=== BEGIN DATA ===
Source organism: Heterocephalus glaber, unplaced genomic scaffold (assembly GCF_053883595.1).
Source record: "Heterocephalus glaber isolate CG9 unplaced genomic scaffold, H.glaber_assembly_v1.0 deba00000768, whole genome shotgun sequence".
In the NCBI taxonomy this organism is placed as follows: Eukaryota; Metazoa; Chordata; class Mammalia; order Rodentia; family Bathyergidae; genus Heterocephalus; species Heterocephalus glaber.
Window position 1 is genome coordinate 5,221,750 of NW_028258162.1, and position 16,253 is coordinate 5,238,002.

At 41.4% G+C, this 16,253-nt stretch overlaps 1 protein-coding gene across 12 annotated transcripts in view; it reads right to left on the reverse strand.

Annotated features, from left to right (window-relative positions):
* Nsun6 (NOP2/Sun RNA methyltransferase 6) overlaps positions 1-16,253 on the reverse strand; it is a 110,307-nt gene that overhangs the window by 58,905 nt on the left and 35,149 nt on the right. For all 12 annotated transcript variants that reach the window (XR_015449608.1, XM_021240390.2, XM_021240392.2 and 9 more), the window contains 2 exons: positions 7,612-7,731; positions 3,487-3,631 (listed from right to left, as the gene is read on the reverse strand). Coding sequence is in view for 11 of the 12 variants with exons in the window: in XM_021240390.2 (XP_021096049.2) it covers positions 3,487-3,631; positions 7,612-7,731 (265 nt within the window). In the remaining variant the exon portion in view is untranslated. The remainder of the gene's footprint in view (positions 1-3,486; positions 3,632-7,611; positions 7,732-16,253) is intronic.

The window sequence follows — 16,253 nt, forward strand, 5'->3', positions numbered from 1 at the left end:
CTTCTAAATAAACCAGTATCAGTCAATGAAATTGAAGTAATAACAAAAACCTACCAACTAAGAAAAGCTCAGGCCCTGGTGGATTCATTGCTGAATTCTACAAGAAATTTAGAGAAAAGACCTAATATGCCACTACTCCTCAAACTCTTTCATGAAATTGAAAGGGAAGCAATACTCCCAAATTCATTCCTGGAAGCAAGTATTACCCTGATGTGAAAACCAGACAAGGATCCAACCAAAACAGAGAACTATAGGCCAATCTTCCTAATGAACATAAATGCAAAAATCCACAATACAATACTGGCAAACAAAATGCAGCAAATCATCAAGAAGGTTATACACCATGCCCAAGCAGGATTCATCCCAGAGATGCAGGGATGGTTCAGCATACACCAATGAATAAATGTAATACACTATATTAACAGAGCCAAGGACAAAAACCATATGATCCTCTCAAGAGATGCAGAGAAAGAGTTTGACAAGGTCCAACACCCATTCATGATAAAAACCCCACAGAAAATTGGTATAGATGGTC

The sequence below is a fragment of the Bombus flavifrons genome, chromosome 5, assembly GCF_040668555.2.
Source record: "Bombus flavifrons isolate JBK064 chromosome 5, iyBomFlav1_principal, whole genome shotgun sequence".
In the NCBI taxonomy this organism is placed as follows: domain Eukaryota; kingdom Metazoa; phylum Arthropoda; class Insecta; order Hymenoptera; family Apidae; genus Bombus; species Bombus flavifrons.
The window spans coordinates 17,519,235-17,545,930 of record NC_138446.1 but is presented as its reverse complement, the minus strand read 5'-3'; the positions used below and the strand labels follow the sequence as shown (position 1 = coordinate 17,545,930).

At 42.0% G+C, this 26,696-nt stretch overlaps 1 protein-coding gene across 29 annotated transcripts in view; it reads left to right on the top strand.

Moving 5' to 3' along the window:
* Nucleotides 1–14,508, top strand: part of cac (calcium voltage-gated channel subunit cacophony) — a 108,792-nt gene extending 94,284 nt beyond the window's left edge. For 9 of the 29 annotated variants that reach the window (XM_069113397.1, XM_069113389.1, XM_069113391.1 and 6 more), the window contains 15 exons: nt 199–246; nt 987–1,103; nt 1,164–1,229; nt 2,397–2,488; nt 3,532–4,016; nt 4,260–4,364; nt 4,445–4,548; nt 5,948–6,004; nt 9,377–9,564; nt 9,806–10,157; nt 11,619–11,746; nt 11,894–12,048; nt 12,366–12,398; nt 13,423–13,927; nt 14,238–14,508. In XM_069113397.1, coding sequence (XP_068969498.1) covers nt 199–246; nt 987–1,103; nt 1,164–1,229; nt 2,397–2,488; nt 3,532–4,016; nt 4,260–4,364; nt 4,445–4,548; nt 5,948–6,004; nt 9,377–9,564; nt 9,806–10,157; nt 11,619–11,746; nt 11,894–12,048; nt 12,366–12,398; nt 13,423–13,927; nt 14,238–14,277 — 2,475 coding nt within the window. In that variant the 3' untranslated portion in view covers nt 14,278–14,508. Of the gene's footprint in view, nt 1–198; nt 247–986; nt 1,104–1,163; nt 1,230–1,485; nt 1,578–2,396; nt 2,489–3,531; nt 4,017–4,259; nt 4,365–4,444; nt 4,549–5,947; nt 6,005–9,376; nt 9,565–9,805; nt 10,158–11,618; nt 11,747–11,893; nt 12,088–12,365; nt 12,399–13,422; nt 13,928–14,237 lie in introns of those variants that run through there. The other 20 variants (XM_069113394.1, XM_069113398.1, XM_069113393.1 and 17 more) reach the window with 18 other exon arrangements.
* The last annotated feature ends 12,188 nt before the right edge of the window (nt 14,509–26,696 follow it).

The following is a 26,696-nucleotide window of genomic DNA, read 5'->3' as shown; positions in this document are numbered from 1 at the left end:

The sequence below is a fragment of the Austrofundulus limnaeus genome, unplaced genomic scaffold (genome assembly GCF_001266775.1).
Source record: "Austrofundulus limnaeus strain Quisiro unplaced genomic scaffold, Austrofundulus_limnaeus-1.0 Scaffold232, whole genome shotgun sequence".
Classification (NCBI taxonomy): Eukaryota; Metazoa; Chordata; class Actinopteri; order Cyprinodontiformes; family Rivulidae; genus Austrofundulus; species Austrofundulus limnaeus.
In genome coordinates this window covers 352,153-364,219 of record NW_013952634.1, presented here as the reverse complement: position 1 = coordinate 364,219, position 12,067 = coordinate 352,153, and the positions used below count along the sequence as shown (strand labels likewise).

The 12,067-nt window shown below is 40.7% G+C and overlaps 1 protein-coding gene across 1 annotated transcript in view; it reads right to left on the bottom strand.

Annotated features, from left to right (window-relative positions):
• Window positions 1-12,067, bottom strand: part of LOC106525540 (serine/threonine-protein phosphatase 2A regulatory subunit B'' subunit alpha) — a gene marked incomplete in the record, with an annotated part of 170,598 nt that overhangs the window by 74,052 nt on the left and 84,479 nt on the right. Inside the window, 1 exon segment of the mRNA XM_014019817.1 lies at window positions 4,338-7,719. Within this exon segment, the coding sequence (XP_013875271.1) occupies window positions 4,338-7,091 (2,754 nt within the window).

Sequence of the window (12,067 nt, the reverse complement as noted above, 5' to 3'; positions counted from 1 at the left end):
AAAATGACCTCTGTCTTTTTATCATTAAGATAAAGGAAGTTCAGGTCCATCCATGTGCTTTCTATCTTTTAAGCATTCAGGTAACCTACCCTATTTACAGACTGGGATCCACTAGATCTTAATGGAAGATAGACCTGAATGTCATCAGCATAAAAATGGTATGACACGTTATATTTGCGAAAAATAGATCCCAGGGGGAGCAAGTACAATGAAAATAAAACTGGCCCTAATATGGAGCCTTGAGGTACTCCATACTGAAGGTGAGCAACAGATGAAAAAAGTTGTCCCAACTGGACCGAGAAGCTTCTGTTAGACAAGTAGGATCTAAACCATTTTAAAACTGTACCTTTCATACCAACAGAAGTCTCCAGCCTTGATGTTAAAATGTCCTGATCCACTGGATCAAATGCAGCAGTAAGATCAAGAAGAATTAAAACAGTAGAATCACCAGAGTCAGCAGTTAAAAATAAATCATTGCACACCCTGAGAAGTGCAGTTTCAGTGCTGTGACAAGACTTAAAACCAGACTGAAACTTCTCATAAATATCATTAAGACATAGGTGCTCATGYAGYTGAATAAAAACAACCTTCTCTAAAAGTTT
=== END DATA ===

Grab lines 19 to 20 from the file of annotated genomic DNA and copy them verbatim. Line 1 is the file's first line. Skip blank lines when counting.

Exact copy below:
The sequence below is a fragment of the Austrofundulus limnaeus genome, unplaced genomic scaffold (genome assembly GCF_001266775.1).
Source record: "Austrofundulus limnaeus strain Quisiro unplaced genomic scaffold, Austrofundulus_limnaeus-1.0 Scaffold232, whole genome shotgun sequence".